The UFC is rapidly becoming one of the most popular sporting organizations in the world. So, today we unravel some of the mysteries that surround it.
Mixed martial arts is a sport that has surged in popularity, with broadcasts around the globe and huge interest in stars like Rousey and McGregor. If you’re just tuning into the sport and catching up on the basics, here are all the facts you need to know about the main organization: The UFC.
What is the UFC?
UFC is the biggest mixed martial arts organization in the world, featuring the top-ranked fighters in events produced around the globe.
Mixed martial arts (MMA) is a full-contact combat sport that allows a wide range of fighting techniques from various combat sports. The term “mixed martial arts” was coined by a television critic in a review of UFC 1, the first mixed martial arts fighting tournament broadcast on pay-per-view. Since then, the UFC has held over 400 events worldwide, and is a multi-billion dollar enterprise.
What does UFC stand for?
UFC stands for Ultimate Fighting Championship. UFC was founded in the early 1990s, to promote a tournament-style combat in which masters of different martial arts would compete against each other for a championship.
The first UFC event, called “War of the Worlds” and later renamed “UFC 1”, was broadcast in November of 1993. At the time, the producers thought they were producing a one-off tournament, but it garnered over 86,000 viewers on pay-per-view, which quickly led to more events.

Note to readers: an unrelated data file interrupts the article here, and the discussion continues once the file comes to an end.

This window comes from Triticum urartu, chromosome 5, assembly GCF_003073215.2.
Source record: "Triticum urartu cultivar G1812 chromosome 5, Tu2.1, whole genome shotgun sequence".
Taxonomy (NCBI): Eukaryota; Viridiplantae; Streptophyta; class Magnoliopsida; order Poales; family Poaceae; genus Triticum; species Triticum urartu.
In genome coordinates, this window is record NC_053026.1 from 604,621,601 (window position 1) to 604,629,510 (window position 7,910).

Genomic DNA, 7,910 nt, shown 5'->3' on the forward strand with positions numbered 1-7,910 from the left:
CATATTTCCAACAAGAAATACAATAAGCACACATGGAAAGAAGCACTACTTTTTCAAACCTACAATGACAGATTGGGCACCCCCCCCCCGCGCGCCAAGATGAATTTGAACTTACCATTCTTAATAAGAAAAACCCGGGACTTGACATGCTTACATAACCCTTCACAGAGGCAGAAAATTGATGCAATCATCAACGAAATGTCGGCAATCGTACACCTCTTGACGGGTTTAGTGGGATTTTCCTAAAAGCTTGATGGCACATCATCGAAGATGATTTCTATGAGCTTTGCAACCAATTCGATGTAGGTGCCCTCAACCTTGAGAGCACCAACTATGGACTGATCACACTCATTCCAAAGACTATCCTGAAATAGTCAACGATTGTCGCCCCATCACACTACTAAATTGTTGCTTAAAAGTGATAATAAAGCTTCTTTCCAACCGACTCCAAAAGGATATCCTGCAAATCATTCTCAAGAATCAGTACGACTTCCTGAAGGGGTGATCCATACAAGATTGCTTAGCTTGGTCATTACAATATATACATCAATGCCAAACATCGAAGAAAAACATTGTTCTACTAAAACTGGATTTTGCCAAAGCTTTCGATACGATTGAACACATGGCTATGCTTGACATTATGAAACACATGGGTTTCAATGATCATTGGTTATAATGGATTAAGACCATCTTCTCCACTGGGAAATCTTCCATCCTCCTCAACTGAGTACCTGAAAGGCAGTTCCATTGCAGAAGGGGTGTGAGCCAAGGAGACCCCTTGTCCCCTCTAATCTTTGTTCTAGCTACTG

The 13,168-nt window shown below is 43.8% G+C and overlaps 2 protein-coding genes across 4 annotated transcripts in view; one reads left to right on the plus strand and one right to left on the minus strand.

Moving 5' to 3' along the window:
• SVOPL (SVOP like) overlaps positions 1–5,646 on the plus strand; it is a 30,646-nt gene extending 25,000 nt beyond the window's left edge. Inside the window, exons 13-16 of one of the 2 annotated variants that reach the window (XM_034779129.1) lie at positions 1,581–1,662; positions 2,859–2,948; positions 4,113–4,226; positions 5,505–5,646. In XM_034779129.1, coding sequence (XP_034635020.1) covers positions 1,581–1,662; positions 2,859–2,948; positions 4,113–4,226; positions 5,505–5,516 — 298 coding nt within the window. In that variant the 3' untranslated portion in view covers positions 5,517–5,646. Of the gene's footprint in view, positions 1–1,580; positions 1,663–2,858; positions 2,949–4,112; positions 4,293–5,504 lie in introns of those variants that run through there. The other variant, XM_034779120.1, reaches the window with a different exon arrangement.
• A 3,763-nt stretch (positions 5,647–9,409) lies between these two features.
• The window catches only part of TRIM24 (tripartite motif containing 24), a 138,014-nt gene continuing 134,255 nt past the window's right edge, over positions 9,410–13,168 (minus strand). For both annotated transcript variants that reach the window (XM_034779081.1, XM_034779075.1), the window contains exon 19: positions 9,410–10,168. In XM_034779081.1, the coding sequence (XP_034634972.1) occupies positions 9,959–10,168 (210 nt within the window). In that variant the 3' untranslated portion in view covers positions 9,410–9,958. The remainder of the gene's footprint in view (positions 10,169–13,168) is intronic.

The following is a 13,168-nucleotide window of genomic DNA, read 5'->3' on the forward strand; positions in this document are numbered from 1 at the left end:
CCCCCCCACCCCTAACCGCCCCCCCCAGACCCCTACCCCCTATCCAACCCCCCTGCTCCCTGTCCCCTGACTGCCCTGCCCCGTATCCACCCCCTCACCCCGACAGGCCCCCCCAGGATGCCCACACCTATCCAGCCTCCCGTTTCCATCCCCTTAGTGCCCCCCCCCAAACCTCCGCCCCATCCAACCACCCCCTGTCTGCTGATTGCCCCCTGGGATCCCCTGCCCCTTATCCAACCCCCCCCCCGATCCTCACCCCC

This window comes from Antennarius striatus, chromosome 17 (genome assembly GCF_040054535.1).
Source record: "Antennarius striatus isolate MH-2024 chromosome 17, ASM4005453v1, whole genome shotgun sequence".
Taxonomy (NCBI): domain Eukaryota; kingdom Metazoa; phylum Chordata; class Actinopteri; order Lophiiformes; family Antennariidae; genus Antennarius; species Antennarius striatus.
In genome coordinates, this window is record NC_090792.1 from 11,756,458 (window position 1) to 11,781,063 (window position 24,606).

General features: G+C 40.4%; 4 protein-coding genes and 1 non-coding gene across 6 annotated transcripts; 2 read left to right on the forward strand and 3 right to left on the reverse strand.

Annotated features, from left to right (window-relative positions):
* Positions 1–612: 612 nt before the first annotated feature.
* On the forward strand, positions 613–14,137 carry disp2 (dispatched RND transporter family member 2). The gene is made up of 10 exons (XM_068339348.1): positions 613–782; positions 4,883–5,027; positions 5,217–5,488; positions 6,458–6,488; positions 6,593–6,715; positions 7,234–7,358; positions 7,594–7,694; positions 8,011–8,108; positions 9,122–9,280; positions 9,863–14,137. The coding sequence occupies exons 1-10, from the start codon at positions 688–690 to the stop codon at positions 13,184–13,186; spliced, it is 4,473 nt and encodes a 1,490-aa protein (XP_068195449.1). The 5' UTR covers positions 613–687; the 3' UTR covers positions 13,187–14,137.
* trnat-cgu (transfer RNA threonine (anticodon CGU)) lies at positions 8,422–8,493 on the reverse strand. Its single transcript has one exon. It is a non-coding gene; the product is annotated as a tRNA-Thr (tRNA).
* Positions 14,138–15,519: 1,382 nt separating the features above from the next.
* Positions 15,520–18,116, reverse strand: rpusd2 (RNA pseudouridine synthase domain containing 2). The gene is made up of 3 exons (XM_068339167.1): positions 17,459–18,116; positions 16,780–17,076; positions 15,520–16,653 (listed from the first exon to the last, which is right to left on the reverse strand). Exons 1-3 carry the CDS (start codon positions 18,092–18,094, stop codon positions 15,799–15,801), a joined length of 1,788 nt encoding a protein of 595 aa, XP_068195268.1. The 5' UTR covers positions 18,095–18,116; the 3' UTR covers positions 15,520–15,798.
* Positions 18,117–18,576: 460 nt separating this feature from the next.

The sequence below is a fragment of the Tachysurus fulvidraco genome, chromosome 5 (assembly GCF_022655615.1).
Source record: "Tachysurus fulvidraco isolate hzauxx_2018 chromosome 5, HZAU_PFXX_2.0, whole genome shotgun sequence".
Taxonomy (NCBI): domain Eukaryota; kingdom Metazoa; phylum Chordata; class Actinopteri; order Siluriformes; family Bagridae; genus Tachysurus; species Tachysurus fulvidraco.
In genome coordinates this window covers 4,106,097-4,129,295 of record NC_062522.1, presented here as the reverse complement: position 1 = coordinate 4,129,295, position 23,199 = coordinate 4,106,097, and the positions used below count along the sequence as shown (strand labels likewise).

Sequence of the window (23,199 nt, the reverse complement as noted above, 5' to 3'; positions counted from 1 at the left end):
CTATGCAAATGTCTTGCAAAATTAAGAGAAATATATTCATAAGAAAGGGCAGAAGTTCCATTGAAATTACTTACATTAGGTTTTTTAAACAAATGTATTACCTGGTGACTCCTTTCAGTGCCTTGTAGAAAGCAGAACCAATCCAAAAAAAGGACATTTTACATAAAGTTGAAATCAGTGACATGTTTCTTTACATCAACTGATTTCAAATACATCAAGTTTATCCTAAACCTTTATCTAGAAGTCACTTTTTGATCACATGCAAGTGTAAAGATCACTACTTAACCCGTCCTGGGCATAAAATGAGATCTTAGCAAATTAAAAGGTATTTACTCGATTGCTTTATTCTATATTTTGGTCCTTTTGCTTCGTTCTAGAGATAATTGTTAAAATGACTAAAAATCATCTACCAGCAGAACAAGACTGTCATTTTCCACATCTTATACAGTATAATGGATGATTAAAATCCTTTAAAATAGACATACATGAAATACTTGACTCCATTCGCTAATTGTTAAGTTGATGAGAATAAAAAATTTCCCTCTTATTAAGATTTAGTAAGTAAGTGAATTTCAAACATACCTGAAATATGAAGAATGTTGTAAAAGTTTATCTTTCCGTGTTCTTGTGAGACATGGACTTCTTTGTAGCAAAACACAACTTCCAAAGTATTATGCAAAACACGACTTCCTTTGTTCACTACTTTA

Who owns the UFC?
For much of its history, UFC was owned by a company called Zuffa, formed in 2001 to manage UFC after it was purchased from the Semphore Entertainment Group. In 2016, UFC was sold to William Morris Endeavor, an American talent agency. WME owns UFC and Miss Universe, and also represents the NFL and NHL, among others.
Dana White is currently the president of UFC, a position he has held since 2001. He owned 9% of Zuffa, and has continued as president of the UFC under their new ownership of WME.
How much do UFC fighters make?
UFC fighters make money based on payouts for competing in fights, and also earn performance related bonuses. Of course, top fighters earn the most money, so card position influences pay.
If you are fighting as the ‘Main Event’ then you can expect to be paid considerably more than the fighters on the undercard.
Analysis of publicly available data of UFC fights shows that UFC fighters earned an average of $56,804 per bout for the years 2013-2015.
Fighters in the top card position, who earn pay per view and other incentives, earned an average of $511,760 per bout during that time. Of course that doesn’t include any merchandising or endorsement income the fighter may have made in addition to UFC payments.
How much do UFC Fighters make per fight?
As with the above, featured fighters in main events earn significantly more than the average UFC fighter. Generally speaking, the tiers are divided like this:
- Performers in the bottom quintile earn up to $12,000 per fight, with an average of $9,152
- The next rung of performers earn $12,000 – $20,000 per fight, with an average of $16,213
- The middle quintile earns $20,000 – $38,000 per fight, averaging $26,192
- The next level is $38,000 – $83,000 per fight, with an average of $58,709
- The top performers earn more than $84,000 per fight, with an average of $173,592
How to get into the UFC
If you’re interested in learning more about the UFC, but don’t know where to begin, and don’t want to spend a lot of money, here are some great resources to learn more about UFC and MMA that don’t cost anything: